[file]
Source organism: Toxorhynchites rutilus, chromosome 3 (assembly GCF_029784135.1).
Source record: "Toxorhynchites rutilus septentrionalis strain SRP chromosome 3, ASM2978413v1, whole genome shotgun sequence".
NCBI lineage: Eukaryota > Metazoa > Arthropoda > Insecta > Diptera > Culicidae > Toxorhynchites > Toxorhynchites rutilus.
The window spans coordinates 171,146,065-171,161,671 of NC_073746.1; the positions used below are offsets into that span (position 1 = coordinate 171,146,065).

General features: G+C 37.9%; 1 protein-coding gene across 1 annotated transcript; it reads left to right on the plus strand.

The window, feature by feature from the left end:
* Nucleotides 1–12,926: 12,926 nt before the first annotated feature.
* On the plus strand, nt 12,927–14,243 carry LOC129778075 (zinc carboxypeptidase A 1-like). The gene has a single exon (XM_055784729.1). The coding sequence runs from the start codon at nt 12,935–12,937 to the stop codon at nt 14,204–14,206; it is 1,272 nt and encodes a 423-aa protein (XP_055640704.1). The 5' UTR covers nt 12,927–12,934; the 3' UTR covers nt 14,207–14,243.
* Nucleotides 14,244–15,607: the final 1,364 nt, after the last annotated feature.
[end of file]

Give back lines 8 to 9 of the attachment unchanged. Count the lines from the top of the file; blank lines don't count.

* On the plus strand, nt 12,927–14,243 carry LOC129778075 (zinc carboxypeptidase A 1-like). The gene has a single exon (XM_055784729.1). The coding sequence runs from the start codon at nt 12,935–12,937 to the stop codon at nt 14,204–14,206; it is 1,272 nt and encodes a 423-aa protein (XP_055640704.1). The 5' UTR covers nt 12,927–12,934; the 3' UTR covers nt 14,207–14,243.
* Nucleotides 14,244–15,607: the final 1,364 nt, after the last annotated feature.